Los Olivos-based nonprofit gives college scholarships to North County students studying natural sciences

Nancy Stearns was a longtime volunteer with NatureTrack, a K-12 program that helps kids experience the outdoors through field trips and accessibility programming, NatureTrack Founder Sue Eisaguirre told the Sun

click to enlarge Los Olivos-based nonprofit gives college scholarships to North County students studying natural sciences
Photo courtesy of Maureen Mcfadden
STUDYING BIOLOGY: Catalina Kett, the first recipient of NatureTrack’s college scholarship program, is studying biology at High Point University in North Carolina and traveled to Australia to study how different environmental habitats can flourish Down Under versus what thrives in the U.S.

“She was a dedicated volunteer; she loved being out there with the kids and just getting them to use all of their senses. She would just see the kids light up as she let them explore the plants on the trail,” Eisaguirre said. “Nancy was amazing at getting them … to pique their curiosity.”

NatureTrack began serving Santa Barbara County schools in 2011 to connect kids to the outdoors through field trips that related to their curriculum at school. Volunteers like Stearns would lead student groups on the trails or at the beach, help them observe, and answer questions that came up during their exploration. In its first year, NatureTrack served around 600 students; now the nonprofit serves about 5,000 kids on an annual basis. 

“It’s human nature to protect something you love, you enjoy, you understand. By connecting them with the natural world, and giving them an enjoyable experience, hopefully that leads them to protect the world they found interesting,” Eisaguirre said. 

When Stearns passed away from cancer, her husband, Brett, created a $5,000 scholarship for North County high school seniors who want to attend a four-year college and study natural sciences, she said. 

“[Brett] said Nancy would come home from working with students from Santa Maria or Lompoc and say how amazing these kids were; that’s what he saw and what he remembered, he wanted it to be for children who needed financial support,” Eisaguirre said. “Nancy worked herself through college—he remembers how hard she worked to support herself and put herself through school.” 

The fourth annual NatureTrack scholarship is open for applicants until March 15. Students interested need to fill out an application that details their extracurricular activities, awards, and work experience; send their transcripts; and submit a 500-word essay that shares how this scholarship will “significantly impact” their journey and why it’s crucial to their college education, she said. Students need to have a 3.0 cumulative GPA or higher, and parents need to sign the application once it’s complete. 

“I think $5,000 is substantial; I think it lessens the burden and allows them to choose that school that was out of reach. I think it could make a tremendous amount of difference,” Eisaguirre said. “It just gives them the self-confidence as they head into their college journey. They get support from a group that recognizes their goals and what they want to do as well.”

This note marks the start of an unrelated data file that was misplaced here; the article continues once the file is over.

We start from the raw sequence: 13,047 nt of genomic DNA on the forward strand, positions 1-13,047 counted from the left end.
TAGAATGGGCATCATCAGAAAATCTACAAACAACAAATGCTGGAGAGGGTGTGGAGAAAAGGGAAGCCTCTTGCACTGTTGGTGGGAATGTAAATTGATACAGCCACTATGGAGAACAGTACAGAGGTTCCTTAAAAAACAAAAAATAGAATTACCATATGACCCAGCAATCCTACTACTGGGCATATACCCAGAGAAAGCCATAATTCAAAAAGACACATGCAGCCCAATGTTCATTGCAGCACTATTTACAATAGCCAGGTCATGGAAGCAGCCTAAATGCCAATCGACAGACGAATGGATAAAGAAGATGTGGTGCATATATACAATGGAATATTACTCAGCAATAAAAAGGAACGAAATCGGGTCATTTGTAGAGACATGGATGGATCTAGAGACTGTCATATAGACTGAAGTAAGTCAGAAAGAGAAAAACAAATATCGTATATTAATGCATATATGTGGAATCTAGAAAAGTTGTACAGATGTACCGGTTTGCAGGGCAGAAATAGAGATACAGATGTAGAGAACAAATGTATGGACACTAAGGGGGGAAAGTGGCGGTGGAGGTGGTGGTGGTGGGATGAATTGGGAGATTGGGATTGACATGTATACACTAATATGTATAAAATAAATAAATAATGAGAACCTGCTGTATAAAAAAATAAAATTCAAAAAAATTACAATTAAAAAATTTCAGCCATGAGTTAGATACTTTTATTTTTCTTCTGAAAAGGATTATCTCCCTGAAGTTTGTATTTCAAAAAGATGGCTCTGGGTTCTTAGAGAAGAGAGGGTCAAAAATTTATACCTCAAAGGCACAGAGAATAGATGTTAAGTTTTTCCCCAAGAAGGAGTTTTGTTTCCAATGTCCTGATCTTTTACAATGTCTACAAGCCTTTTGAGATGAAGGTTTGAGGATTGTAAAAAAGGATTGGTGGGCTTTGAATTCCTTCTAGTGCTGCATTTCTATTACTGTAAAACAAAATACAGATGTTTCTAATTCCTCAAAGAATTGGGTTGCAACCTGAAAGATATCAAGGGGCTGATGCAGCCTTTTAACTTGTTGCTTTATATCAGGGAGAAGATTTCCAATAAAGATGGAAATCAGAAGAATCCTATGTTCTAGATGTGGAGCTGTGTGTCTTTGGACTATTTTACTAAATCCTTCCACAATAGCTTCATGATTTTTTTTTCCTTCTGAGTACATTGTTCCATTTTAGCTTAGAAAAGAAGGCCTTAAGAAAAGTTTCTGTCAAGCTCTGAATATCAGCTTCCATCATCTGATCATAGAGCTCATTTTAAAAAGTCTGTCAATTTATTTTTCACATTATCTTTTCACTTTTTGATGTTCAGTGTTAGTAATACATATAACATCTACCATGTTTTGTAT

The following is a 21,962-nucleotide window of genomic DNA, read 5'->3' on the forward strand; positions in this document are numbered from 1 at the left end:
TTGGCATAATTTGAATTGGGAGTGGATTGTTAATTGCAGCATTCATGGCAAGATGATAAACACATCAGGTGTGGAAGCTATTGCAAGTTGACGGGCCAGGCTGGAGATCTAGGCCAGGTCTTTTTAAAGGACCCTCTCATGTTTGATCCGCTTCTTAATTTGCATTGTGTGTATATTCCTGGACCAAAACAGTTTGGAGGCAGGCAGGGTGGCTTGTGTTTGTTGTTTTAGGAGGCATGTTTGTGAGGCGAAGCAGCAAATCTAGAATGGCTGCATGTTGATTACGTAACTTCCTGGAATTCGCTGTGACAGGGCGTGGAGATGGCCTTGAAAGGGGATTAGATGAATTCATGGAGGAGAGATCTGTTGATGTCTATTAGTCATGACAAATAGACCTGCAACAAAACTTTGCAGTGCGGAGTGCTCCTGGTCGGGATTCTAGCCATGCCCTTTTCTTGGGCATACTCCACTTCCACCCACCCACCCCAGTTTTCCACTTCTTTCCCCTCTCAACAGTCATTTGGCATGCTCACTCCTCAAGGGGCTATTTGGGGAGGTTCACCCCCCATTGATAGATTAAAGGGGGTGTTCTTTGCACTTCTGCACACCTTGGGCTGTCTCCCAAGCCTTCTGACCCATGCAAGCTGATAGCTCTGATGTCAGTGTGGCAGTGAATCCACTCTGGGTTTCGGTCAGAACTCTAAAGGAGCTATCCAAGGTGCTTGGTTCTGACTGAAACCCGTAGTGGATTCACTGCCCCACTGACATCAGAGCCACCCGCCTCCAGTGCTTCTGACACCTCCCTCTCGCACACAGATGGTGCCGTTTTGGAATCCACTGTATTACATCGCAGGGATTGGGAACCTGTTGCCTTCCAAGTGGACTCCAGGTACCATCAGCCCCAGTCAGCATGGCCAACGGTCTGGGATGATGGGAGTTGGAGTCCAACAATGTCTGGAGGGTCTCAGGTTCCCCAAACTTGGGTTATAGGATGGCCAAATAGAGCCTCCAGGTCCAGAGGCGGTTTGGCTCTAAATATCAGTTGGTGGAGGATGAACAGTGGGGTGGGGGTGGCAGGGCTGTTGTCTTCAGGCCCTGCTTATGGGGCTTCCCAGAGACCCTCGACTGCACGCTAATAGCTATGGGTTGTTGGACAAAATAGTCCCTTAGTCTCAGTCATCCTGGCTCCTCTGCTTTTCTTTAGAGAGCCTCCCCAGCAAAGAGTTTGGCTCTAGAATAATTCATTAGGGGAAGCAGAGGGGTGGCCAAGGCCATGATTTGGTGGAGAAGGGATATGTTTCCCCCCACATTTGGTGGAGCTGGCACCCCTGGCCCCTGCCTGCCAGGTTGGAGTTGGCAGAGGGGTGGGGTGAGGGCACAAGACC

Previous recipients have gone on to study botany in Utah, environmental engineering in Oregon, and environmental habitats in Australia, according to NatureTrack. 

Once accepted, the nonprofit will contribute $2,000 in the first year and then an additional $1,000 each year until the $5,000 is satisfied. NatureTrack will follow the student if they transfer to other schools, Eisaguirre added. Eventually, she said she’d like to see the scholarship offered to two students, but it will take another individual to underwrite the program. 

“I hope we are encouraging for a high school student—now there’s means to go out in the natural world,” she said. 


• Lompoc Parks and Recreation’s Spring Break Beach Bash Dance Camp is open for dancers 4 to 9 years old. This beach-themed camp will teach basic dance steps and technique, and camp will end with a performance for family and friends. It will run from April 1 to 3 from 9 to 10 a.m. at the Civic Auditorium , 217 S. L St. Registration costs $35 per child and can be completed in person at the Anderson Recreation Center, 125 W. Walnut Ave., by calling (805) 875-8100, or online at cityoflompoc.com/recreation

• The Santa Maria Public Library, 421 South McClelland St., will offer one-on-one Tech Help sessions to help individuals with setting up new devices, installing apps, learning privacy best practices, and enjoying Library e-resources at home. The program does not include assistance with hardware repairs, virus removal, financial transactions, or applications that require users to input sensitive information. Sessions will be held on March 10 from 2 to 4 p.m., March 16 from 11 a.m. to 1 p.m., March 24 from 2 to 4 p.m., and March 30 from 2 to 4 p.m. Direct questions to (805) 925-0994, Ext. 8562.

Reach Staff Writer Taylor O’Connor at [email protected].

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